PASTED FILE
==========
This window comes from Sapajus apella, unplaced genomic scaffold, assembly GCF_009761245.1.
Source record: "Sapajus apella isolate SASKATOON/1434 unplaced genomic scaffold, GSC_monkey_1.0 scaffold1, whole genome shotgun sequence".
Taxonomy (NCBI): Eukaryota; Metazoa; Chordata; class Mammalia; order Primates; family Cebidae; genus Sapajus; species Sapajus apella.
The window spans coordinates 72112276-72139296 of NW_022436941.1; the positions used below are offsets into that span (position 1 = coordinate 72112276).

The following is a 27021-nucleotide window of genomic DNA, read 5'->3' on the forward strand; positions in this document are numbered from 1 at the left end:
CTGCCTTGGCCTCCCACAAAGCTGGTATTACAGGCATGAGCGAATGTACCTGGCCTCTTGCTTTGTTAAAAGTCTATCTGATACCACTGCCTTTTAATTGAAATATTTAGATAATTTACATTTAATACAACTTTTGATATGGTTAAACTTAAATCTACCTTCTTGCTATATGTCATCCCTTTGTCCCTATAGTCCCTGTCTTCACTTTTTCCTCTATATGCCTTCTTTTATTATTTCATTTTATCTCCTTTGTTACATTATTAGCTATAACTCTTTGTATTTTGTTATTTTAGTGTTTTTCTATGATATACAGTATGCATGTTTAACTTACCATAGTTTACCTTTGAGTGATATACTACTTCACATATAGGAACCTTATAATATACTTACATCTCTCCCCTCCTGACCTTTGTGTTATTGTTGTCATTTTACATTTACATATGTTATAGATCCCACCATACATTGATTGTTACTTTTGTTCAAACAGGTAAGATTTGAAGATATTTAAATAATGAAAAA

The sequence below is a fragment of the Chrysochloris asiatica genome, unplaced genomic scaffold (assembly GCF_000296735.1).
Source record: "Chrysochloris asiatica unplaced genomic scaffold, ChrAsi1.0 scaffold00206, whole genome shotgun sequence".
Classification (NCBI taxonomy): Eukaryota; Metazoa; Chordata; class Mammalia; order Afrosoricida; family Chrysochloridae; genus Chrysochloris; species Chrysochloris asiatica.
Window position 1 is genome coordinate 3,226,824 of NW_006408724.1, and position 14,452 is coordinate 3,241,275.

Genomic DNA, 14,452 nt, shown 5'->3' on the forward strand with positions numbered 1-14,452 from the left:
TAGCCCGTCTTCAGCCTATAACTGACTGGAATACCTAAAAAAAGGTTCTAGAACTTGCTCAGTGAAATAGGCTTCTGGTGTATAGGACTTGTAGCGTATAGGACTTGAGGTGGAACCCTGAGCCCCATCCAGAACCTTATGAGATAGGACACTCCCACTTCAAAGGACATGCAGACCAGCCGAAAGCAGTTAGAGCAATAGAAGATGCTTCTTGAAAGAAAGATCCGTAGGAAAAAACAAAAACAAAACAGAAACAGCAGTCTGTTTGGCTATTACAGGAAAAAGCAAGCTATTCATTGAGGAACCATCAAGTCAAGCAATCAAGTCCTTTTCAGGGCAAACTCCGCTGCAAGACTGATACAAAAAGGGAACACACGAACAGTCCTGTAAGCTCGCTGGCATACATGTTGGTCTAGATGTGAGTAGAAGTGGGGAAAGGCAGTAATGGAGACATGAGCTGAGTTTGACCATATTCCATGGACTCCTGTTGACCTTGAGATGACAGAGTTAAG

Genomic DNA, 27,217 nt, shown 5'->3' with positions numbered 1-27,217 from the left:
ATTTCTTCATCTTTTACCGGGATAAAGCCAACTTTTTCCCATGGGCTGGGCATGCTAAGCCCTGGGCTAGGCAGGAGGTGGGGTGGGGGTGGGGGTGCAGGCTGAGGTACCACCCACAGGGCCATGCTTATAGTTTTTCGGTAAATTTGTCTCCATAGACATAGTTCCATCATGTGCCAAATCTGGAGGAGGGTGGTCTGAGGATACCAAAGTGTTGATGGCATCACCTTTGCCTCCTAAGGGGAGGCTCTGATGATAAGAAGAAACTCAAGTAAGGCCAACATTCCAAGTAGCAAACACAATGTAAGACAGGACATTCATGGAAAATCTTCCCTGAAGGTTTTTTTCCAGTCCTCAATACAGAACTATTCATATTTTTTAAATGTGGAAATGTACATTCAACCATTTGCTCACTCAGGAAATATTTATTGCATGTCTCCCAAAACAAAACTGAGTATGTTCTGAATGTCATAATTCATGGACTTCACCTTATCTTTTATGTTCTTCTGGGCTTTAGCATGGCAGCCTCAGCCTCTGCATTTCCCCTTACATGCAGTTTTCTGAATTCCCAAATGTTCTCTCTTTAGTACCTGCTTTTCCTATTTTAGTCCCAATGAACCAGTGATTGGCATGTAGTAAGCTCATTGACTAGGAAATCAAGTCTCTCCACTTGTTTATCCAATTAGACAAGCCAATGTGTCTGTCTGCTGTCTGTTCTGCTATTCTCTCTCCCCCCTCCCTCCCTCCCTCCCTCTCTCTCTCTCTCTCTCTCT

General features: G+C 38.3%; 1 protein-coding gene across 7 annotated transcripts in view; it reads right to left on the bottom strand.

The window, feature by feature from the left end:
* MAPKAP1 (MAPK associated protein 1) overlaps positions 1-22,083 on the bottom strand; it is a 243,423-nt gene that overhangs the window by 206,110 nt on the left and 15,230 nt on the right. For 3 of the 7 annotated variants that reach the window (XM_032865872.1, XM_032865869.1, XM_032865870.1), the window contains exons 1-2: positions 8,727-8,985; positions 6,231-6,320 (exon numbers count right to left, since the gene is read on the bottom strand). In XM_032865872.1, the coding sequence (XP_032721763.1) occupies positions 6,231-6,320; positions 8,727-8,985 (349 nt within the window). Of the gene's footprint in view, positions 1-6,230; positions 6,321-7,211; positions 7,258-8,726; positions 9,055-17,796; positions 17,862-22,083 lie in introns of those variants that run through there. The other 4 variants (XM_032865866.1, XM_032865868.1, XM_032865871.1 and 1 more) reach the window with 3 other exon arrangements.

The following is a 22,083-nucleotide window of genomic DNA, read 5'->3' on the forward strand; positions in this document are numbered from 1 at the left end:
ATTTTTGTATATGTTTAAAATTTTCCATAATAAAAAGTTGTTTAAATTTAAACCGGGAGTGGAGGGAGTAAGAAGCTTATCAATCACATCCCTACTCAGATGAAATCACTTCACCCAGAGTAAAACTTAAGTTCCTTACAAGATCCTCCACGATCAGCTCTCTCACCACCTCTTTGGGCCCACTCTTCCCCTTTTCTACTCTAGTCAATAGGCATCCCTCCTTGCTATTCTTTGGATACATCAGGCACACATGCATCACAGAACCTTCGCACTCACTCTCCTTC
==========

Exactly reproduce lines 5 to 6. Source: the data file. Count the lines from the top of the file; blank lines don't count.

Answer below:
The following is a 27021-nucleotide window of genomic DNA, read 5'->3' on the forward strand; positions in this document are numbered from 1 at the left end:
CTGCCTTGGCCTCCCACAAAGCTGGTATTACAGGCATGAGCGAATGTACCTGGCCTCTTGCTTTGTTAAAAGTCTATCTGATACCACTGCCTTTTAATTGAAATATTTAGATAATTTACATTTAATACAACTTTTGATATGGTTAAACTTAAATCTACCTTCTTGCTATATGTCATCCCTTTGTCCCTATAGTCCCTGTCTTCACTTTTTCCTCTATATGCCTTCTTTTATTATTTCATTTTATCTCCTTTGTTACATTATTAGCTATAACTCTTTGTATTTTGTTATTTTAGTGTTTTTCTATGATATACAGTATGCATGTTTAACTTACCATAGTTTACCTTTGAGTGATATACTACTTCACATATAGGAACCTTATAATATACTTACATCTCTCCCCTCCTGACCTTTGTGTTATTGTTGTCATTTTACATTTACATATGTTATAGATCCCACCATACATTGATTGTTACTTTTGTTCAAACAGGTAAGATTTGAAGATATTTAAATAATGAAAAA